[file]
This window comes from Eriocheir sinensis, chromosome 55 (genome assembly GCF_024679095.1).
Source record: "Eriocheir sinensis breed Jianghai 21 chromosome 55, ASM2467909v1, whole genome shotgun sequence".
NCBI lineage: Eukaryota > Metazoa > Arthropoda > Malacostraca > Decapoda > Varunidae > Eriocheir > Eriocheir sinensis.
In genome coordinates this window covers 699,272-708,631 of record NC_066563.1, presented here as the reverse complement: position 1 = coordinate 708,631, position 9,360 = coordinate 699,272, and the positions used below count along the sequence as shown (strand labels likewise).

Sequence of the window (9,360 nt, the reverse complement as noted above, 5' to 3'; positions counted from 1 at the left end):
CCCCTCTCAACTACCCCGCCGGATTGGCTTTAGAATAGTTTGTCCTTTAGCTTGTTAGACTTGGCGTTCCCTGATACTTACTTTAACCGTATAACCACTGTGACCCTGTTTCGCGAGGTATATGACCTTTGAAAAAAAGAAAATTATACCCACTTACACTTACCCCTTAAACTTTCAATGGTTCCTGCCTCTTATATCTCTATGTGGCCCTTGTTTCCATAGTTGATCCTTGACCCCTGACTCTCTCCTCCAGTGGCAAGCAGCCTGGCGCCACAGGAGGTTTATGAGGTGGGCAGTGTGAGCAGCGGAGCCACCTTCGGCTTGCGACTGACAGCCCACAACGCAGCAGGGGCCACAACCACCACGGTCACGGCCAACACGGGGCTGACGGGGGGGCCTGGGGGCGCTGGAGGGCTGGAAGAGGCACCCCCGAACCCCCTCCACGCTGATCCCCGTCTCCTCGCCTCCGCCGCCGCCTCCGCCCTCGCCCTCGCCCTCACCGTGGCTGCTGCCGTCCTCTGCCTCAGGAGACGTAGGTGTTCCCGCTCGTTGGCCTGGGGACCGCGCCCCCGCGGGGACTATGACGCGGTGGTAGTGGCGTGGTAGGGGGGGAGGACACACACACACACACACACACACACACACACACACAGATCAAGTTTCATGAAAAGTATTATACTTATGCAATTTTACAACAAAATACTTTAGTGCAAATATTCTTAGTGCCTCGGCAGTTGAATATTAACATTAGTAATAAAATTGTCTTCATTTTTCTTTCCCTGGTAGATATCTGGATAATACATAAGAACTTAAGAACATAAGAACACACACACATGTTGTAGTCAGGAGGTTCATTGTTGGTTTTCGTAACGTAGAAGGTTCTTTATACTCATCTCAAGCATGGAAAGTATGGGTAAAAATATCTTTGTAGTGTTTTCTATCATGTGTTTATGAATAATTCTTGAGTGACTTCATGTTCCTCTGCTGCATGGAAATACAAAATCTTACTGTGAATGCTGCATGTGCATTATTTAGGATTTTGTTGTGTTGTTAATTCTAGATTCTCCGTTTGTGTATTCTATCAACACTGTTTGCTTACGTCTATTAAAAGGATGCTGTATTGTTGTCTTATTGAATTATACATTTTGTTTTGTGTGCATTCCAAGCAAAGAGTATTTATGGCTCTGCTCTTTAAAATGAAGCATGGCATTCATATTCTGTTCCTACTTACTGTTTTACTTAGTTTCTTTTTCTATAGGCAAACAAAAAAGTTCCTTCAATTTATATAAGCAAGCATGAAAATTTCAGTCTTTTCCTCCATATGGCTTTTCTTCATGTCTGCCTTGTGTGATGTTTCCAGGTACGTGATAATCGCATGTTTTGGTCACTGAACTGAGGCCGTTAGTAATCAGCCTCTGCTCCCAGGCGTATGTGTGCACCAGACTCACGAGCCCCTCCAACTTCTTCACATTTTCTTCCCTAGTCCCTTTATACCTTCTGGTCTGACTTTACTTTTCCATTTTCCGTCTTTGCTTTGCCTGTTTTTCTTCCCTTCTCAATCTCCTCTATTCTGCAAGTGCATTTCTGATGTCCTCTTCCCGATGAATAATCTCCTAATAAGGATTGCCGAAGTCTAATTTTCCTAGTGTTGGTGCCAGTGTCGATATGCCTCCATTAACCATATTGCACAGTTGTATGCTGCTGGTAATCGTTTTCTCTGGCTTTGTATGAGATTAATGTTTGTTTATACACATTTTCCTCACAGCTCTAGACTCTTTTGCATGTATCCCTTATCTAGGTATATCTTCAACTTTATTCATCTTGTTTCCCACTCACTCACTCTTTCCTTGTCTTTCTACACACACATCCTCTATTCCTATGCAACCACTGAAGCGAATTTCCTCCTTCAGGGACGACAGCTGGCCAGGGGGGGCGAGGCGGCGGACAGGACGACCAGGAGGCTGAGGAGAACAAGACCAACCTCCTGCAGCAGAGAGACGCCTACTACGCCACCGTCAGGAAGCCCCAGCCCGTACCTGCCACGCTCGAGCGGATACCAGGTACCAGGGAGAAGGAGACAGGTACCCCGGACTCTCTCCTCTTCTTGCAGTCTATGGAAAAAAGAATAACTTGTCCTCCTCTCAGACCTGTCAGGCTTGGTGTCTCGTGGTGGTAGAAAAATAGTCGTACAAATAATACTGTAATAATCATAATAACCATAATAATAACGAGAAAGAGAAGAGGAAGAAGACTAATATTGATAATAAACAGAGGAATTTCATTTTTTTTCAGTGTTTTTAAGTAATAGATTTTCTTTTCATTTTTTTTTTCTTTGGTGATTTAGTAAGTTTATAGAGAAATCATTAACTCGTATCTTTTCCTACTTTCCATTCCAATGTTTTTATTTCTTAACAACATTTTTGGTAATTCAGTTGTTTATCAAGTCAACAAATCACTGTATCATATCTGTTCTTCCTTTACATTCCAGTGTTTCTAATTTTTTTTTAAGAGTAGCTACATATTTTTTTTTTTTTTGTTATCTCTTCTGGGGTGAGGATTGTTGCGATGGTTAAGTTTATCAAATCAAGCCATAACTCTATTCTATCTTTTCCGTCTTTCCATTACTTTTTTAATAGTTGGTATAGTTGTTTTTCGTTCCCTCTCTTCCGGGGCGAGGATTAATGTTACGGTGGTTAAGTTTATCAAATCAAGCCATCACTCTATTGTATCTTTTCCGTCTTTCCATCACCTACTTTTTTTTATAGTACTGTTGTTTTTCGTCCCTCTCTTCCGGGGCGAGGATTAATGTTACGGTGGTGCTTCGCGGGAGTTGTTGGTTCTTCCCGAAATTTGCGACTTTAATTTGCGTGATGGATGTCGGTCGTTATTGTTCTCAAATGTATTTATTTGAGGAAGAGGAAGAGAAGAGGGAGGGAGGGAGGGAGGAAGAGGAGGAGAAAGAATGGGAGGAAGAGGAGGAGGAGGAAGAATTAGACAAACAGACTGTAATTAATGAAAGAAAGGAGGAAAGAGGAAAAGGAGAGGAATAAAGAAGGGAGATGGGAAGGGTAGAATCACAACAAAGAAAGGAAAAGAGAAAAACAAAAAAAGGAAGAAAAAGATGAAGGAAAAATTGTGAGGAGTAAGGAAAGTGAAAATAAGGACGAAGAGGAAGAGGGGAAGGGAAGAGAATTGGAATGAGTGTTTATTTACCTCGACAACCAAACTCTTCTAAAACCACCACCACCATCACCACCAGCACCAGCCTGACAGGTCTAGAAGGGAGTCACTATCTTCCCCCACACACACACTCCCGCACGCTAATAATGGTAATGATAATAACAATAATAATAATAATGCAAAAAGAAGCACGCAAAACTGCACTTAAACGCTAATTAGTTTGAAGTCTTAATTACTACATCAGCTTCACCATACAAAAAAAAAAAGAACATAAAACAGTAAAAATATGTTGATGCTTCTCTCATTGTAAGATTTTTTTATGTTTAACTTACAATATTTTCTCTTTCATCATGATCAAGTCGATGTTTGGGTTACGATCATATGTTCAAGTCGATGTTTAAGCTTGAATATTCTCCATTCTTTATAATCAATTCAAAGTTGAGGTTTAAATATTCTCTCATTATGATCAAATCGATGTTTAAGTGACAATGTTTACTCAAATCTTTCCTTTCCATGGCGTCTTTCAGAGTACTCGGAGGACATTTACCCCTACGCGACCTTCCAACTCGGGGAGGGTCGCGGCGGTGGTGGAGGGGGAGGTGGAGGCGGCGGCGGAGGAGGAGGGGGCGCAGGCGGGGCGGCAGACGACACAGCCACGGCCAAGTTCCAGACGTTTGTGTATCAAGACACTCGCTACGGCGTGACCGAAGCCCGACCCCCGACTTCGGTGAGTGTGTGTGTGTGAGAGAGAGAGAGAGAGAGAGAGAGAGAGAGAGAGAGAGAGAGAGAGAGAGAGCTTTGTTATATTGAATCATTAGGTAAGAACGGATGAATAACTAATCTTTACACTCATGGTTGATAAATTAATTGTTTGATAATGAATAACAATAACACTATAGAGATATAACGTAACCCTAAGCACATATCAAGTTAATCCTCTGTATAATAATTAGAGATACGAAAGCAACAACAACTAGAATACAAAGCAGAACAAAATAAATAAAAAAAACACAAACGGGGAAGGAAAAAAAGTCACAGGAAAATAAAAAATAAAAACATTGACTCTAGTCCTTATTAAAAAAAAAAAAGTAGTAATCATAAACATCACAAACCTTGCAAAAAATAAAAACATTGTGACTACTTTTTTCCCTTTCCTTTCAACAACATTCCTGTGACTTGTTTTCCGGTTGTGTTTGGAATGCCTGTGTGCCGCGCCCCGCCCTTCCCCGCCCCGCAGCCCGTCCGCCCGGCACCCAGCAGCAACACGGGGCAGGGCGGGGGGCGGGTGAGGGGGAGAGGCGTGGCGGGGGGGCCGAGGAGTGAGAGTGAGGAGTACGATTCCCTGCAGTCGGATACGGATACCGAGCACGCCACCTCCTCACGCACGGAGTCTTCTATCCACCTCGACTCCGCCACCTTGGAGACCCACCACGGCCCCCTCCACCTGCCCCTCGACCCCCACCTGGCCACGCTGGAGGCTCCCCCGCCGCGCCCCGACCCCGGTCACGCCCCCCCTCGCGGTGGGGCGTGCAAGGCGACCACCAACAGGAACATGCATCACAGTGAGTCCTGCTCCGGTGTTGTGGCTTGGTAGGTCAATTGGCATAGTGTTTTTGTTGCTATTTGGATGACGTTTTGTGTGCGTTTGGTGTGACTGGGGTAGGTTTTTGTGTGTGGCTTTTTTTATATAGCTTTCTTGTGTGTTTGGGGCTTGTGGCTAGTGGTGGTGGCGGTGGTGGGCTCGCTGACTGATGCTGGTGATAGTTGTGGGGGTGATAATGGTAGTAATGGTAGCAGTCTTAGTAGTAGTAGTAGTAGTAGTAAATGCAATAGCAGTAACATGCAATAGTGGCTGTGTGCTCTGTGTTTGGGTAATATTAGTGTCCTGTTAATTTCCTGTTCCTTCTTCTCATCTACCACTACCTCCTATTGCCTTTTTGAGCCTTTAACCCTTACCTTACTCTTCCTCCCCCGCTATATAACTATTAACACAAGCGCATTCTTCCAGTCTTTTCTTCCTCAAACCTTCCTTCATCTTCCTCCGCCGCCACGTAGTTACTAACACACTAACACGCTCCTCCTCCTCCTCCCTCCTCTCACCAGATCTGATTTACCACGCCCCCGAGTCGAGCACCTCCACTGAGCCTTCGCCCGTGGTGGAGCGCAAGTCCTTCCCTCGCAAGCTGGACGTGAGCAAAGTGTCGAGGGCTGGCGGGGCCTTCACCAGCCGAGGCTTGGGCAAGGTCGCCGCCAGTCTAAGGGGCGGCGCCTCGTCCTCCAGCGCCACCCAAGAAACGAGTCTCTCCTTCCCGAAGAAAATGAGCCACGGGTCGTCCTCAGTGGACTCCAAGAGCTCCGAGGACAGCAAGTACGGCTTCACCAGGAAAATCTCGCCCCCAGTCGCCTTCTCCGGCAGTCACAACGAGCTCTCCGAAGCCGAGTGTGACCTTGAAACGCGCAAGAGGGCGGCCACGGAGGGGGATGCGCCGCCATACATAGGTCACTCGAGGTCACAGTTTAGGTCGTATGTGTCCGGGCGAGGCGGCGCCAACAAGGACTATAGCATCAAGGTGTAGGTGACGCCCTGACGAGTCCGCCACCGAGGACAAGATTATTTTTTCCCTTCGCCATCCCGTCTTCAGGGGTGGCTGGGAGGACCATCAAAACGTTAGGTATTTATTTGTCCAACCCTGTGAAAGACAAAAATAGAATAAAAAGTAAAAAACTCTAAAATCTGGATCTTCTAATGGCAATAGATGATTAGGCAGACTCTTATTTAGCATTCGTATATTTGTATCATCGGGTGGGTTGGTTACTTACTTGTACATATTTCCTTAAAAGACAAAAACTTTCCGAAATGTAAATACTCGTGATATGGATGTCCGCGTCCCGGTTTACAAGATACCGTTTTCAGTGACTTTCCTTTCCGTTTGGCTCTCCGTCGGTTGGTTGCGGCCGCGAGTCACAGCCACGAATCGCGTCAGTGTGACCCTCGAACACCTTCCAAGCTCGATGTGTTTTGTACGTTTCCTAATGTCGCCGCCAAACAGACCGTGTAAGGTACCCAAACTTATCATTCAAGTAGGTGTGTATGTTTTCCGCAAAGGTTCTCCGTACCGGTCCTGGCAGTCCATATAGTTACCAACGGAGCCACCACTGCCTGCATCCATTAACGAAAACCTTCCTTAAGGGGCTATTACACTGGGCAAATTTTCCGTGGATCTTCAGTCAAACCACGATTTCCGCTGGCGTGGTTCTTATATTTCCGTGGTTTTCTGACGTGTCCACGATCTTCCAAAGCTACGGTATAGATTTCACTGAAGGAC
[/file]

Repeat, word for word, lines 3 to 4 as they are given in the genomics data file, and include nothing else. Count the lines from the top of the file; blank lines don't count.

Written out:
NCBI lineage: Eukaryota > Metazoa > Arthropoda > Malacostraca > Decapoda > Varunidae > Eriocheir > Eriocheir sinensis.
In genome coordinates this window covers 699,272-708,631 of record NC_066563.1, presented here as the reverse complement: position 1 = coordinate 708,631, position 9,360 = coordinate 699,272, and the positions used below count along the sequence as shown (strand labels likewise).